The Narrative

Controlling the Narrative:

Or, not.

The ferocious oil leak in the Gulf of Mexico is threatening President Barack Obama’s reputation for competence, just as surely as it endangers the Gulf ecosystem.

Majority supports Arizona on immigration law -- actually, in spite of the President personally attacking the state and its citizens, 51% think the law "is about right" and another 9% thinks it "doesn't go far enough." That's 60% in support of these or stronger measures. 36% think it goes too far.

Meanwhile, the Post has "storylines to watch" from today's elections. That's an interesting concept, but it's true: we all craft stories all the time. Storytelling is one of the arts, and arts are what makes us human: the fact that we make art wherever we go, and use it to define meaning and answer questions for ourselves that other kinds of creatures never ask.

Sometimes that gets missed; but it's true all the same. So of course we have "narratives" and "storylines" in politics -- even in things as disconnected as an oil rig here, and a special election there. To some degree these things all converge in the White House, but only because we have decided to tell the story that way. If we had made a different decision, an age ago, the White House would not now be in a position to consolidate so much power. They can because we have come to tell stories that make them the reflex point for all these disconnected things; and if they are to be held responsible, isn't it easy to argue that they obviously therefore must be allotted the power to control whatever events for which they're being held responsible?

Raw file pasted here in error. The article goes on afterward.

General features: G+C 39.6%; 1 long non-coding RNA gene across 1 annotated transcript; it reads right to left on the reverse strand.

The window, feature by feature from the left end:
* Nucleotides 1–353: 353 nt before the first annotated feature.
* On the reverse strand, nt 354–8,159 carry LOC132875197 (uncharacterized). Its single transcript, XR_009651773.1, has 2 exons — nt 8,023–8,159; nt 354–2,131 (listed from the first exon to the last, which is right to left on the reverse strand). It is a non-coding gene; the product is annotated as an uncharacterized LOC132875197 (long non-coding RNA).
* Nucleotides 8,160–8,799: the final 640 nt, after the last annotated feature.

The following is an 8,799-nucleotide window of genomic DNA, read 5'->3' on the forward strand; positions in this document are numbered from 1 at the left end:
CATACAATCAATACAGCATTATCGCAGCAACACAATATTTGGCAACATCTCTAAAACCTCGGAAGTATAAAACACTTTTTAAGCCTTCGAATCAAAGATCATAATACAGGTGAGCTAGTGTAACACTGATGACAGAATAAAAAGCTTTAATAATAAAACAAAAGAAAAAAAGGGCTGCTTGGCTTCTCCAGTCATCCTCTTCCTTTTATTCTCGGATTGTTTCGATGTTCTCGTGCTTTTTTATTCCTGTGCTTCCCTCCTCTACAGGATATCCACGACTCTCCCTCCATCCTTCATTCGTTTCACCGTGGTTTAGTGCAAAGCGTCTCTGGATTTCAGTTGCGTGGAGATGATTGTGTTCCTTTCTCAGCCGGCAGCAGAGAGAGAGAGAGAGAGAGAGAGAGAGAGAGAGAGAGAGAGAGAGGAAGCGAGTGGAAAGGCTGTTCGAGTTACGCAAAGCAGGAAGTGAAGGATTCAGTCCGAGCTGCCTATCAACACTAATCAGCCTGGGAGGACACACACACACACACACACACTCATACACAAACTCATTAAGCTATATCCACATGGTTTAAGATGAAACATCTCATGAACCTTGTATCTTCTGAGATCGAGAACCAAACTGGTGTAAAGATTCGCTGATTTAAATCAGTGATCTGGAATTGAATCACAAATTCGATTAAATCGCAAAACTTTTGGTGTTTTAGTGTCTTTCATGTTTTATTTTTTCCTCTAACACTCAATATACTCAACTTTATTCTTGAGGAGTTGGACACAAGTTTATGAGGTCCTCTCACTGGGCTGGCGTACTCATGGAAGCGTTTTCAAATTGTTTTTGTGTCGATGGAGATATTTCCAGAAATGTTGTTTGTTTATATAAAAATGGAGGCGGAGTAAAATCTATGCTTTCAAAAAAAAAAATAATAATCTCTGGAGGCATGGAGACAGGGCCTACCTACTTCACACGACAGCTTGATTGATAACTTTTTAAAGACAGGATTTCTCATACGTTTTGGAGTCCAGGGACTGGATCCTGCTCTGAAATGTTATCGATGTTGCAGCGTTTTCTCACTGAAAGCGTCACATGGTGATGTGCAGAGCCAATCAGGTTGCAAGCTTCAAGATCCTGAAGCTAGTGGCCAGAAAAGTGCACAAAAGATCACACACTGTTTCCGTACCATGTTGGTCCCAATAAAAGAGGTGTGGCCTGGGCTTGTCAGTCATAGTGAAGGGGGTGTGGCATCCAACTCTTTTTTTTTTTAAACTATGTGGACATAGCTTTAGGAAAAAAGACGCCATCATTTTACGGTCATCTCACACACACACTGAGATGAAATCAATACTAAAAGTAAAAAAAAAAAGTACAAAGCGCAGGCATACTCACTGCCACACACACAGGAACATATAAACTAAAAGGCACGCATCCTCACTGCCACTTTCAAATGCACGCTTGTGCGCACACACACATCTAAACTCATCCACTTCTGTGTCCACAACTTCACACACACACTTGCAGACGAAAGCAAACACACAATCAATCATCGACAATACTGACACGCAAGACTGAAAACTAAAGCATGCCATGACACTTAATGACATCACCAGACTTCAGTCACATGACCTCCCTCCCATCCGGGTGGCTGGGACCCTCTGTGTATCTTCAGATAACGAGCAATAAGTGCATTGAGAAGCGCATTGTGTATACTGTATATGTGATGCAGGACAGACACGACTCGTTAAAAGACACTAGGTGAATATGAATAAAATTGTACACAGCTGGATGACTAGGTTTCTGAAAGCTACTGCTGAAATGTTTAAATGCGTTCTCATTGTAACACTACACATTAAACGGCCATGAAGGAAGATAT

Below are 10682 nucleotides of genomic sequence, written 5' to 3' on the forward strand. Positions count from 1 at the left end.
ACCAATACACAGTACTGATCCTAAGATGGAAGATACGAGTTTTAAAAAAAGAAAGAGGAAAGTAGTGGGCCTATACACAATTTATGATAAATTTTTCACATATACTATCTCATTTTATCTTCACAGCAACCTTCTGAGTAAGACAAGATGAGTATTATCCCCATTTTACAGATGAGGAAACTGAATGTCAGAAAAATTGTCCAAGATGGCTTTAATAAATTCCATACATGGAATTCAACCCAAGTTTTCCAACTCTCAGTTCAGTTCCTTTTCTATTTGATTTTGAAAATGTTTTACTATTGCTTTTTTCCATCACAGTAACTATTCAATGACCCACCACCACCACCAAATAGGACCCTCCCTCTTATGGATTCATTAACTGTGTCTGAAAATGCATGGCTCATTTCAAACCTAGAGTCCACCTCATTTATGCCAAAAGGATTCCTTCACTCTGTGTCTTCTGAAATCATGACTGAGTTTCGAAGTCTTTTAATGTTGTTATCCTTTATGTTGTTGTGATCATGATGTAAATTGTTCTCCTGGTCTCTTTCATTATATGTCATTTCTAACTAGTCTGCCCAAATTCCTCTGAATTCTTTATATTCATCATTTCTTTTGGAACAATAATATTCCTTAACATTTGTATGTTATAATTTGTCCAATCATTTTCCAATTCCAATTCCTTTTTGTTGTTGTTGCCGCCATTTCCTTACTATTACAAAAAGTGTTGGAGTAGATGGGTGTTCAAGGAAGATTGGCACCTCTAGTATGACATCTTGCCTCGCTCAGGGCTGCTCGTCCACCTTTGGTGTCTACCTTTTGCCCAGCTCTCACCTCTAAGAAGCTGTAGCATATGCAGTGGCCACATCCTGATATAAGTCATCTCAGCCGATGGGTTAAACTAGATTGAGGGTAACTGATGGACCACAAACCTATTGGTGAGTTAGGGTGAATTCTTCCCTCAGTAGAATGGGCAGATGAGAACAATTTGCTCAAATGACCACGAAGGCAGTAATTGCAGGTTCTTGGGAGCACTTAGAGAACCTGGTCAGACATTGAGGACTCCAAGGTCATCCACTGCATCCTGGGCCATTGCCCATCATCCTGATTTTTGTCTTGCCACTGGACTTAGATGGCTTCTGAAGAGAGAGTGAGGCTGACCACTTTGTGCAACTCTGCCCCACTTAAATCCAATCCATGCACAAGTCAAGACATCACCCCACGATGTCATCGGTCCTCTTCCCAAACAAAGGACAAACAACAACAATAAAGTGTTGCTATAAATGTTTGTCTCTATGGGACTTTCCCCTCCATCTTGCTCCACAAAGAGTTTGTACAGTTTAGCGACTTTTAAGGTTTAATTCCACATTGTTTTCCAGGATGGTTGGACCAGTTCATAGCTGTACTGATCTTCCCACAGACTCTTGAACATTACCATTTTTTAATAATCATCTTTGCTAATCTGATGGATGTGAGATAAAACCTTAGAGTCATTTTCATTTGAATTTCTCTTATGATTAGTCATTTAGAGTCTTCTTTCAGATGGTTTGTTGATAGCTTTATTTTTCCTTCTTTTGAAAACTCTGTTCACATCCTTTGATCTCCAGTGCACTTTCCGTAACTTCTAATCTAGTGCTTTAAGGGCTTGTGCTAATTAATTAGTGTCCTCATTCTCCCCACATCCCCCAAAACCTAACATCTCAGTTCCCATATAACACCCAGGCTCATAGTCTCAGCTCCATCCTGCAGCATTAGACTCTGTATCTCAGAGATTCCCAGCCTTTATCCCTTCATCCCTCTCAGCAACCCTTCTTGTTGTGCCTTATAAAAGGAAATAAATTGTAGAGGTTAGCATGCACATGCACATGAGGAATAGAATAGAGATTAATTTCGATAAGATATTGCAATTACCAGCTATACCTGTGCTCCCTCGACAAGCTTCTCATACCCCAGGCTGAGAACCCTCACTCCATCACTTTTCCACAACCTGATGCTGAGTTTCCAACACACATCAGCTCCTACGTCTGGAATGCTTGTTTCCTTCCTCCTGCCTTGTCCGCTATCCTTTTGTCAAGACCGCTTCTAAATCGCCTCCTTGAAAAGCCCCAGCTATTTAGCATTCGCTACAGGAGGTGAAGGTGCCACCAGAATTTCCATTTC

That's worth thinking about. We should tell a different kind of story: about how this or that event should be considered on its own terms; and if we mention the White House, it should be to underline the fact that the affair is none of their business. Unless, of course, it's a delegated Article II power -- in which case, it certainly is.

No comments: